From there, the visitors would become more frequent and less distinguished, unless one believes the stories of Bob Dylan and Mick Jagger coming to call. The story of Maria Sabina and R. Gordon Wasson in Life kicked off a wave of psychedelic tourism that would forever disrupt Huaulta de Jimenez. Formerly off the beaten path, the town was finding itself a destination for beatniks and hippies, to the chagrin of locals who resented the change. Nude, tripping gringos became a frequent sight in the streets. Mexican federal authorities arrived, concerned even before the official criminalization of psilocybin about the sale of drugs to foreigners. The blame was laid squarely at Maria Sabina’s door by her neighbours, as she continued to accept these tourists for the velada, despite her own misgivings, saying “I realized the young people with long hair didn’t need me to eat the little things. Kids ate them anywhere and anytime, and they didn’t respect our customs.”
News of the mind-altering mushrooms proliferated, bringing, among others, a young and curious Timothy Leary, whose poolside psilocybin experience in Mexico would prove socially cataclysmic. One wonders what might have happened had he sought out a guide like Sabina, rather than being left solely to his own mental and spiritual devices.
Lessons for the Future of Psychedelics
Wasson gained the public eye, at least for a time, as well as a research career, going on to publish or self-publish a number of volumes on mycology and ethnobotany. For all her efforts, Sabina died an impoverished outcast, held in no small part responsible for the ruination of her people’s traditional way of life. The cruel irony is that she is now held up as a sort of Madonna figure of the psychedelic movement among practitioners. Her face graces mugs, t-shirts, and assorted tchotchkes sold to the tourists passing through her hometown. She stuck to her ancient craft as a curandera, but wound up regretting that she’d ever let the secrets of her people’s tradition escape into the wider world, even for spiritual purposes. “Before Wasson, nobody took the mushrooms only to find God. They were always taken for the sick to get well.”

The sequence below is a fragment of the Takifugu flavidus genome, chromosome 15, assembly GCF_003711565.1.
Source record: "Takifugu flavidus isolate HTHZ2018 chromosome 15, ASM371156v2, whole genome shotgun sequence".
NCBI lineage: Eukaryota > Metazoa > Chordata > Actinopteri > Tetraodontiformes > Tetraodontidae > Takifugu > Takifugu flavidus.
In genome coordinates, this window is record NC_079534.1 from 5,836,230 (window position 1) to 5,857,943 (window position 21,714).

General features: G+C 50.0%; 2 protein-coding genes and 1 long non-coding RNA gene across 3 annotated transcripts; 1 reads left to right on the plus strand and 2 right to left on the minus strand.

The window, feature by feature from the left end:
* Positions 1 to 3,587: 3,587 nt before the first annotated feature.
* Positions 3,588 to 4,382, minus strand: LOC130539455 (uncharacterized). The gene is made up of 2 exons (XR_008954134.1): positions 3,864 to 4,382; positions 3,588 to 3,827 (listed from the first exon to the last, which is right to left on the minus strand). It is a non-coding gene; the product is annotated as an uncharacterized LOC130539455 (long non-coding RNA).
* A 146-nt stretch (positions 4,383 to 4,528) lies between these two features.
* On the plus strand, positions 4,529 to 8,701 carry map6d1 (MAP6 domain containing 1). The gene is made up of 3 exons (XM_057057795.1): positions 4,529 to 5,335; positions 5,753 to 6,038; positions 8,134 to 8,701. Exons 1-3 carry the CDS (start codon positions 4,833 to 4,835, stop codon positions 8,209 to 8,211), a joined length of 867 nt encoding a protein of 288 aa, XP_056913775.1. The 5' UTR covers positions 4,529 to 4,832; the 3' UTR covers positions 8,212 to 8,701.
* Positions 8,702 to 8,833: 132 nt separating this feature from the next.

Therapeutic and spiritual psychedelic use are experiencing something of a renaissance, though with a decidedly more commercial bent than was present in these early interactions. It would be naïve of us to think that we have discovered all the world has to offer in terms of naturally occurring psychedelic and therapeutic substances, or that we’ve plumbed the full depths of indigenous cultural practices concerning the ones we are aware of. As we move forward, we should try remember that posterity has tended to be unkind to those who have brought these substances to the wider world. Whether for the sake of profit, science, or spirituality, the results have rarely aligned with the intentions.
James Stephen is a content contributor at Truffle Report. He studied Politics and International Development at Trent University and completed his Postgraduate Certificate in Book, Magazine, and Electronic Publishing at Centennial College. He has previously worked as a chef, and in his spare time is an author and freelance writer.